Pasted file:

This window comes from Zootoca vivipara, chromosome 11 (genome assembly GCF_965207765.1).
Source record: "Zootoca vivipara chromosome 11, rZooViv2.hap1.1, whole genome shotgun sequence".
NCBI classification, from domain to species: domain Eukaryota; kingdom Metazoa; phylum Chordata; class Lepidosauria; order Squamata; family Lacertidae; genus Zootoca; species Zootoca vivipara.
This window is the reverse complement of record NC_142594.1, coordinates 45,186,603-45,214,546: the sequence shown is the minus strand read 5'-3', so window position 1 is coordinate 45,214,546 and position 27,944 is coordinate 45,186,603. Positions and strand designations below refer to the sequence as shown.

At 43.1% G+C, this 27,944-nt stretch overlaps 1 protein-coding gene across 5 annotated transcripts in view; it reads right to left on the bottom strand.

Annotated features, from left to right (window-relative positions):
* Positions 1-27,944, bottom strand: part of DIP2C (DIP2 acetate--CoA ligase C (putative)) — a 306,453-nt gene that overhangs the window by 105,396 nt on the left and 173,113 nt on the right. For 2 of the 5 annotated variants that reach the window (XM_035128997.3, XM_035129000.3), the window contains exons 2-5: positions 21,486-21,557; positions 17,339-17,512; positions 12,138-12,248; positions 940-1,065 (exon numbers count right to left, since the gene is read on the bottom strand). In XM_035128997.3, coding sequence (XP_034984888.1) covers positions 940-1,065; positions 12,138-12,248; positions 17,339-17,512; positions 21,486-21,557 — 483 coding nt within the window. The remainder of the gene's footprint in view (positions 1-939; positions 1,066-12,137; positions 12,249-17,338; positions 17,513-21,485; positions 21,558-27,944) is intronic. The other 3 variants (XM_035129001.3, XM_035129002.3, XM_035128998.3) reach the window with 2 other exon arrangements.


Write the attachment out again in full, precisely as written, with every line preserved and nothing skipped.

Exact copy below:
This window comes from Zootoca vivipara, chromosome 11 (genome assembly GCF_965207765.1).
Source record: "Zootoca vivipara chromosome 11, rZooViv2.hap1.1, whole genome shotgun sequence".
NCBI classification, from domain to species: domain Eukaryota; kingdom Metazoa; phylum Chordata; class Lepidosauria; order Squamata; family Lacertidae; genus Zootoca; species Zootoca vivipara.
This window is the reverse complement of record NC_142594.1, coordinates 45,186,603-45,214,546: the sequence shown is the minus strand read 5'-3', so window position 1 is coordinate 45,214,546 and position 27,944 is coordinate 45,186,603. Positions and strand designations below refer to the sequence as shown.

At 43.1% G+C, this 27,944-nt stretch overlaps 1 protein-coding gene across 5 annotated transcripts in view; it reads right to left on the bottom strand.

Annotated features, from left to right (window-relative positions):
* Positions 1-27,944, bottom strand: part of DIP2C (DIP2 acetate--CoA ligase C (putative)) — a 306,453-nt gene that overhangs the window by 105,396 nt on the left and 173,113 nt on the right. For 2 of the 5 annotated variants that reach the window (XM_035128997.3, XM_035129000.3), the window contains exons 2-5: positions 21,486-21,557; positions 17,339-17,512; positions 12,138-12,248; positions 940-1,065 (exon numbers count right to left, since the gene is read on the bottom strand). In XM_035128997.3, coding sequence (XP_034984888.1) covers positions 940-1,065; positions 12,138-12,248; positions 17,339-17,512; positions 21,486-21,557 — 483 coding nt within the window. The remainder of the gene's footprint in view (positions 1-939; positions 1,066-12,137; positions 12,249-17,338; positions 17,513-21,485; positions 21,558-27,944) is intronic. The other 3 variants (XM_035129001.3, XM_035129002.3, XM_035128998.3) reach the window with 2 other exon arrangements.